Last week I spent a couple of days in Indianapolis at the request of a new friend, Layne at Ron Blue and Company. Weeks ago, after having lunch with his colleagues and talking about generosity and ways in which the Generosity Gameplan could serve clients, Layne pulled me aside and wondered how what we had just been talking about could help his church. He is a member of the large evangelical Grace Church. They had just completed a two-year capital campaign and wondered, “How do we rethink generosity as a congregation?” Interesting.
Their lead pastor had preached on generosity for three weeks, and on the fourth weekend we showed this animation and gave away over 1,000 copies of my book Connected for Good. We then invited 100 people to follow their stewardship committee in creating their own Generosity Gameplans. The outcomes are still emerging, but it is clear that the stewardship pastor, Shane, and his team have fresh insights into these 100 folks, how they see generosity for themselves and how they wish to engage.
A great story emerged in a group discussion at one of their campuses. Folks were invited for a book discussion with the stewardship team and myself. During that discussion, a somewhat new member of the congregation sheepishly admitted that after spending herself at her health and fitness business helping women grow in spirit, mind and body all day every day, she has no capacity to “volunteer with her strengths at church.”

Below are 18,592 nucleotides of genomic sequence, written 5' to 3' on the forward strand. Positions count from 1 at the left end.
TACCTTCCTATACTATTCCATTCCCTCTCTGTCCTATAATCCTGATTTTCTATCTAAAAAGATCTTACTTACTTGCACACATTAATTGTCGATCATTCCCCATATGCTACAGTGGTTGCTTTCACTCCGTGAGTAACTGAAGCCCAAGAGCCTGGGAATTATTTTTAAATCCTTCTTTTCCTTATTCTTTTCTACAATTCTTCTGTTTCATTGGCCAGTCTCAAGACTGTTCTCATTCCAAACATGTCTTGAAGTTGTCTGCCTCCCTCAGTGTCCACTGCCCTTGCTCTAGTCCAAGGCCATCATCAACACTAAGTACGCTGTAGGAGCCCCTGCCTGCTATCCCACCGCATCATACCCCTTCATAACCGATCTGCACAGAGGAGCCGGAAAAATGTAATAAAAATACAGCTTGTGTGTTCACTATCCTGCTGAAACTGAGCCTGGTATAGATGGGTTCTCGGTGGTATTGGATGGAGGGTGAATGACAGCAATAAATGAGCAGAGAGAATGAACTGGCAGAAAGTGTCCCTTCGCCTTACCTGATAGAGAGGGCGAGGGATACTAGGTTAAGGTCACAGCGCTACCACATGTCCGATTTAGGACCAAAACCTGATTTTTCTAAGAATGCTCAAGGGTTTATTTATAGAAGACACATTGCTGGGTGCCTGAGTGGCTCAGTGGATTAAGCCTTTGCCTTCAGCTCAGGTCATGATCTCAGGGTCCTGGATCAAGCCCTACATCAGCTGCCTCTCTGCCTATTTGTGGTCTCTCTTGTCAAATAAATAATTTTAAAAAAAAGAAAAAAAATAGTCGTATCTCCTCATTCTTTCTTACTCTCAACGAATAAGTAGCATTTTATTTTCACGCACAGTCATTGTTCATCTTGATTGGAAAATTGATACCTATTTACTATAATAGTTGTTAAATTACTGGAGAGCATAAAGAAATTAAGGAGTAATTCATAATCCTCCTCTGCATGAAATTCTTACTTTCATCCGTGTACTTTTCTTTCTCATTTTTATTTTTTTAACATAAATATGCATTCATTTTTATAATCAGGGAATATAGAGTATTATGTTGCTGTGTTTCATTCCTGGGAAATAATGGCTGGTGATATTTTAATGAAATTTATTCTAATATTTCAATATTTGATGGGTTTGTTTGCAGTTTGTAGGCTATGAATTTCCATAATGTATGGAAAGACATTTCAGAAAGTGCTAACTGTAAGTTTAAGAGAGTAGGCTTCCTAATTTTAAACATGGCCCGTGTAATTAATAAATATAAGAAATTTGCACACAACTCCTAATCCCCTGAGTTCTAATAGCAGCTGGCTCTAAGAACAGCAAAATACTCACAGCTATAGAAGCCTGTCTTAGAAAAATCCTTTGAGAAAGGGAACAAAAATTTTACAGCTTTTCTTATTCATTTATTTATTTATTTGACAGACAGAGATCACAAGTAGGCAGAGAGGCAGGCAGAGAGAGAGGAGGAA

Shane lovingly opened his eyes wide, offered grace and filled her with this thought. “You are an example of a person living generosity with her whole life, not just on Sunday, or when you volunteer or make a contribution. You have fully integrated faith, life and work into a beautiful Generosity Gameplan. How can Grace Church serve you?”
On the drive back home I wondered, what else wants to happen with my book, Connected for Good, and more to the point, what else wants to happen with the Generosity Gameplan? Most people I talk to lament about engagement; businesses engaging customers, advisors engaging clients, pastors engaging their congregations. Since engaging people to sign up, show up, participate and finish is such a challenge, can getting clear and confident about how we want to be generous with our whole lives serve to help bring a little peace of mind like Shane did for this woman?
Where are you trying to get engagement?
Read my book, Connected for Good: A Gameplan for a Generous Life, to discover stories of others who have become generosity champions.